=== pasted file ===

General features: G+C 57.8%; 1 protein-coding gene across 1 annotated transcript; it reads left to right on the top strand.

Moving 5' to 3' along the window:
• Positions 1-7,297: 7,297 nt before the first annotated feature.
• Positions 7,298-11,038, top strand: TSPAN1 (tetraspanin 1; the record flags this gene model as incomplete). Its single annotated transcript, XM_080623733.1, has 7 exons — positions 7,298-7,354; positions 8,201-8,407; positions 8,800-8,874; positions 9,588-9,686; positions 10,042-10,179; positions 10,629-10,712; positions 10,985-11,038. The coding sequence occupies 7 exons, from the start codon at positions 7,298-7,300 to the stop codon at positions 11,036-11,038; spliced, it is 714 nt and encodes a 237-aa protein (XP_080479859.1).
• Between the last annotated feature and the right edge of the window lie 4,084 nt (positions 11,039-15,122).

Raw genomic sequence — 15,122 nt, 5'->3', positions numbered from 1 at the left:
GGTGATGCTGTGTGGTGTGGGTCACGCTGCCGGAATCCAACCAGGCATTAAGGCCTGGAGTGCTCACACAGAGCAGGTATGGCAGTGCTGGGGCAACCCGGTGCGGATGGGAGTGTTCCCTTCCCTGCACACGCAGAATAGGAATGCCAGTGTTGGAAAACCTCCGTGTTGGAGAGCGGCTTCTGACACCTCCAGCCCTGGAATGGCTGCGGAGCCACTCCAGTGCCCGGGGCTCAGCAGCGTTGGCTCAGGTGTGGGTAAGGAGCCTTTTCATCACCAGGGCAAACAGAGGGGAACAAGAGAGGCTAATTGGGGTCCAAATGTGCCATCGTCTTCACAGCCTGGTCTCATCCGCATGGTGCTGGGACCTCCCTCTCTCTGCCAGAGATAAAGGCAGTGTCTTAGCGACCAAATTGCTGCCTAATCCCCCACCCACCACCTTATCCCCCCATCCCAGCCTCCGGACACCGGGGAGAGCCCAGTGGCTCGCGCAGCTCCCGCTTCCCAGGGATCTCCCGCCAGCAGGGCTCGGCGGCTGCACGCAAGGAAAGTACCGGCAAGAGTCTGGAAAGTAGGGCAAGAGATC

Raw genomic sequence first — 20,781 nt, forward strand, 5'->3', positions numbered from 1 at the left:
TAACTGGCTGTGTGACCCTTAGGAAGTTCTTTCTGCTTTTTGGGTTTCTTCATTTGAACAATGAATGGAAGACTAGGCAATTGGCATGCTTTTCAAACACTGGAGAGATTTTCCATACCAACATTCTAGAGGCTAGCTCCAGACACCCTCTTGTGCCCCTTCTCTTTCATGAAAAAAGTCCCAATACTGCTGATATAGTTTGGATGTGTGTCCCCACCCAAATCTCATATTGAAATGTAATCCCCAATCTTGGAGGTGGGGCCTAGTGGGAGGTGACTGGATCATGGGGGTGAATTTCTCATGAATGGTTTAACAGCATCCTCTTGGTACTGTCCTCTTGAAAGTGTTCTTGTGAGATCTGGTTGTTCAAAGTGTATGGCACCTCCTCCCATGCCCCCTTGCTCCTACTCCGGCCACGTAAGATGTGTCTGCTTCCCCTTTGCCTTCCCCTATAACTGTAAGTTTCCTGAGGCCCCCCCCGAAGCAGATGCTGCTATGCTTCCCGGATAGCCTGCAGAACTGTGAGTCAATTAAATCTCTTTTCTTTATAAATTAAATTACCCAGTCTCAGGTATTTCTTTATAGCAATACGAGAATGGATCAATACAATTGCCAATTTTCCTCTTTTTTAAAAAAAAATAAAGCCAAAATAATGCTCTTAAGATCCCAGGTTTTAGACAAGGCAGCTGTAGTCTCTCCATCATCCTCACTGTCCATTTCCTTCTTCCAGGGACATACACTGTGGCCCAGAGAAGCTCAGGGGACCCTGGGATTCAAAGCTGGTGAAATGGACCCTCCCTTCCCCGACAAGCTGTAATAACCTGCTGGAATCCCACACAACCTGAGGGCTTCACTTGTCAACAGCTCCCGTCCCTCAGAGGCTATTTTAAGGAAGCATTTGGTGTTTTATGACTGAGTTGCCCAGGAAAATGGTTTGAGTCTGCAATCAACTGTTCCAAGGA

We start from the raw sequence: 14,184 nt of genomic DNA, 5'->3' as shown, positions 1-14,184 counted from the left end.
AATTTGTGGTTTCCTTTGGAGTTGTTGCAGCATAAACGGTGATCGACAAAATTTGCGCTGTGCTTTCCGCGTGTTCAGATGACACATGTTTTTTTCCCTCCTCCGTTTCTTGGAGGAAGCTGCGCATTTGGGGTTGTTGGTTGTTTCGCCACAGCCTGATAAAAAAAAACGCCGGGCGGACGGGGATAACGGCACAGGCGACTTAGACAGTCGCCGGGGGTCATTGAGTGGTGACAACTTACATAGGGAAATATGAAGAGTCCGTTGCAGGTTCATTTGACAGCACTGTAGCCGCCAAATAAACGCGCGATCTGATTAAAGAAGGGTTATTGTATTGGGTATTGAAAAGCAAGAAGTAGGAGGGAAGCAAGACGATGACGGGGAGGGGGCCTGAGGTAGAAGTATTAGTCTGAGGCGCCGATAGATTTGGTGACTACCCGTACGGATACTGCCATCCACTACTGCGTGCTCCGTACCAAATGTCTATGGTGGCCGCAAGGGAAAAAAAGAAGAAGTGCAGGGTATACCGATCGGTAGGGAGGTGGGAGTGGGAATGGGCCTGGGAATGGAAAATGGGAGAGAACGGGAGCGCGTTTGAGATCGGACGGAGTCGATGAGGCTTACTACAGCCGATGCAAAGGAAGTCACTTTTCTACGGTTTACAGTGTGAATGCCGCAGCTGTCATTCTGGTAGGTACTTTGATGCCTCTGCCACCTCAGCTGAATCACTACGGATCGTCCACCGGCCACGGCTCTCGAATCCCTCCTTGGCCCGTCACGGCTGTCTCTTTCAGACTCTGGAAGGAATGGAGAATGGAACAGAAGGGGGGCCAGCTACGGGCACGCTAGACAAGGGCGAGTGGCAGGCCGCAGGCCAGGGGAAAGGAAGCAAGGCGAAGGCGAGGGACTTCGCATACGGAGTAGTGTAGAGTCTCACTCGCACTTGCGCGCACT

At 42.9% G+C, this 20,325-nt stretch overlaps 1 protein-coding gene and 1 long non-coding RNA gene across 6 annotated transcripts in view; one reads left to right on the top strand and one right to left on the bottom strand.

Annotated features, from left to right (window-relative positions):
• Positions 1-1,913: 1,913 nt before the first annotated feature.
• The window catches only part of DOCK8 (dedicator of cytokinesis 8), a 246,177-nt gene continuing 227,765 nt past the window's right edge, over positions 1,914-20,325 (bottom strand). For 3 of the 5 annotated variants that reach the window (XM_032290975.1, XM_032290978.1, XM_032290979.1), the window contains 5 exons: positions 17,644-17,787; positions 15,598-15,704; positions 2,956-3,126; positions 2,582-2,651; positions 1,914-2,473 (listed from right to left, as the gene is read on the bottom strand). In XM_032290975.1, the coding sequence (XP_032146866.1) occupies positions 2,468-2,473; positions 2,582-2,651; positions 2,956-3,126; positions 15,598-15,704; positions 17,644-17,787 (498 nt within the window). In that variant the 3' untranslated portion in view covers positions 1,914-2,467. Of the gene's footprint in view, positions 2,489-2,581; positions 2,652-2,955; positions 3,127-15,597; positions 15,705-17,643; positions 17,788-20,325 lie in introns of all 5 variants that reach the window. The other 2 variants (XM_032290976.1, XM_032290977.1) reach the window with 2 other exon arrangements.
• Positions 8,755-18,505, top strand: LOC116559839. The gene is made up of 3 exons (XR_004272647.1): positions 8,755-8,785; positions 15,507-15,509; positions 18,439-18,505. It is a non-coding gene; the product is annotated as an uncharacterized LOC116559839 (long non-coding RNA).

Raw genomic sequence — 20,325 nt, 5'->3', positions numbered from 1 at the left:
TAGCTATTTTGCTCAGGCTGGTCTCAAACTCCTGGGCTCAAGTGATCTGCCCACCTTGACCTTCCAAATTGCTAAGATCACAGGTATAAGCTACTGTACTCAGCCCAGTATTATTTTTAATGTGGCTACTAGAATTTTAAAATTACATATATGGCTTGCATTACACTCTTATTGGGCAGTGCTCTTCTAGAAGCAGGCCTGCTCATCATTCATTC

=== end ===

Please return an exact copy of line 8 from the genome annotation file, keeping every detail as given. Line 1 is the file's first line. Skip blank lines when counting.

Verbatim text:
Raw genomic sequence first — 20,781 nt, forward strand, 5'->3', positions numbered from 1 at the left: